Four months after discharge, the patient underwent repeat magnetic resonance imaging which showed a persistent, large, walled-off area of necrosis along with a second large fluid collection in the right abdomen (Fig. 1E, F). Given her persistent abdominal pain, nausea, loss of appetite, early satiety, and extreme weight loss (from >90th%ile to <10th%ile), the decision was made to pursue endoscopic ultrasound guided transgastric drainage. During that examination, we noted a simple, anechoic collection without necrosis which was felt to represent the previously visualized right upper quadrant collection. A separate, large 6 cm × 9 cm, mostly anechoic fluid collection was seen in the body of the pancreas with internal debris consistent with necrosis. At that time, patient underwent guided drainage of the necrotic collection with temporary placement of a lumen-apposing metal stent and a double-pigtail plastic stent (Fig. 2). Patient underwent three additional necrosectomies over a 6-week period. The perihepatic right upper quadrant collection remained stable without evidence of necrosis, as such drainage was not attempted and the collection self-resolved.

Endoscopic imaging. A) Initial Direct Endoscopic Necrosectomy. Transgastric view of necrotic pancreatic collection through lumen-apposing metal stent featuring solid necrotic debris within cavity. B) Completion of Endoscopic Necrosectomy. Transgastric view of pancreatic collection following removal of the lumen-apposing metal stent with clearance of solid necrotic debris and granular, viable tissue within wall of the collection.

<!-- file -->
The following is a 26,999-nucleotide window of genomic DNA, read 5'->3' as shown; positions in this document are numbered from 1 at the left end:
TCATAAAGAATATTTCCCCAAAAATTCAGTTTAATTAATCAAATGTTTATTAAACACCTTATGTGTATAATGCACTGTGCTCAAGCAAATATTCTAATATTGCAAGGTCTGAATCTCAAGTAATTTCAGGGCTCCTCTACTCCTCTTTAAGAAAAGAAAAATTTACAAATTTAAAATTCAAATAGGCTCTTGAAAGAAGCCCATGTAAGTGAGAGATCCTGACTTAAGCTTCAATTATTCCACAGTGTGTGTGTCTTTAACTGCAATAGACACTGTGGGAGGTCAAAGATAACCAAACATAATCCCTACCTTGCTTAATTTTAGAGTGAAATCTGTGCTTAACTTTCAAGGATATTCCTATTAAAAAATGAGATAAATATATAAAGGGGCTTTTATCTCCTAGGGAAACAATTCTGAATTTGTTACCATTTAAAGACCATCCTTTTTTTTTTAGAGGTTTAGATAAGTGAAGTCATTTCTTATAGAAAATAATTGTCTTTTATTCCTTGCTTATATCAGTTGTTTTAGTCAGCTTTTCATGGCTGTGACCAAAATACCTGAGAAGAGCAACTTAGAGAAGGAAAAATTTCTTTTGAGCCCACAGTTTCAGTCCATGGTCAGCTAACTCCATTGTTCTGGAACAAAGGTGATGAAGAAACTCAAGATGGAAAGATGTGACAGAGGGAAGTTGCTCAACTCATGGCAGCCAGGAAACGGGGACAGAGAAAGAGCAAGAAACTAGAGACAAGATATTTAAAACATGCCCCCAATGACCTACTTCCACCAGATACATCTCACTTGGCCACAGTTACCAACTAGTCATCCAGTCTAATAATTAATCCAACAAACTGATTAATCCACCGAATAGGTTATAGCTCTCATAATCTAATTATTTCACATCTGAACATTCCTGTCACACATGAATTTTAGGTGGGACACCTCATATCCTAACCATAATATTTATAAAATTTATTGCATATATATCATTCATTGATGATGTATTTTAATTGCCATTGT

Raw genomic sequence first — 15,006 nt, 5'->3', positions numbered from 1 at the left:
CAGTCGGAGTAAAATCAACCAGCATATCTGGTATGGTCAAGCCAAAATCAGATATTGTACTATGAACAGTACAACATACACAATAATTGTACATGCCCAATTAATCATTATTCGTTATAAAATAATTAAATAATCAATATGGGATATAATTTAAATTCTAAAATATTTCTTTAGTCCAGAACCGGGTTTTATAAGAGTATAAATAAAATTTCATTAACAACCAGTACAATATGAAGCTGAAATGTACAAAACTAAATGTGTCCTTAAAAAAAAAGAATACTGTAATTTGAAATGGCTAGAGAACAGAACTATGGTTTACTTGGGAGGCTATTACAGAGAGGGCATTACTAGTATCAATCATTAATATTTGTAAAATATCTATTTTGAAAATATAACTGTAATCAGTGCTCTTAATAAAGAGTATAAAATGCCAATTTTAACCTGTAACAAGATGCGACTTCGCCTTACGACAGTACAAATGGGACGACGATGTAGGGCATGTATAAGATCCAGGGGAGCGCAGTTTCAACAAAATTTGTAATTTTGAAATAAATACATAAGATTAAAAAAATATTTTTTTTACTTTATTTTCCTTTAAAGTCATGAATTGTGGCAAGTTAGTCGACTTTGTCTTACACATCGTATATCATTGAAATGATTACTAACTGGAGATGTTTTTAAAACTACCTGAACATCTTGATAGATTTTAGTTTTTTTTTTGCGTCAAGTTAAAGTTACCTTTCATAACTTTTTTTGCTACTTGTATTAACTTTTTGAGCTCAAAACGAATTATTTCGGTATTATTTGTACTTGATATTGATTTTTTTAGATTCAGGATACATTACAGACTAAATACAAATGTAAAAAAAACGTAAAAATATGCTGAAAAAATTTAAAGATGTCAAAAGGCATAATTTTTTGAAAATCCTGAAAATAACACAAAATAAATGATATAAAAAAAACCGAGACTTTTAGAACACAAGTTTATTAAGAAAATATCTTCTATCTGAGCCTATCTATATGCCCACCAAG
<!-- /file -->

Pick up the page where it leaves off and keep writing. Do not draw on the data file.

At 18-month follow-up, patient reported significant symptom improvement and stabilization of weight. She remained insulin-dependent due to presumed beta cell failure with negative pancreatic antibodies. She completed 3 months of anticoagulation in the setting of splenic and portal vein thromboses and was subsequently identified to have protein S deficiency in evaluation by hematology. In evaluation with endocrinology, patient was found to have primary amenorrhea secondary to premature ovarian failure with eventual karyotype confirming diagnosis of Turner’s syndrome. Patient was not assessed for high-risk alleles associated with pancreatitis.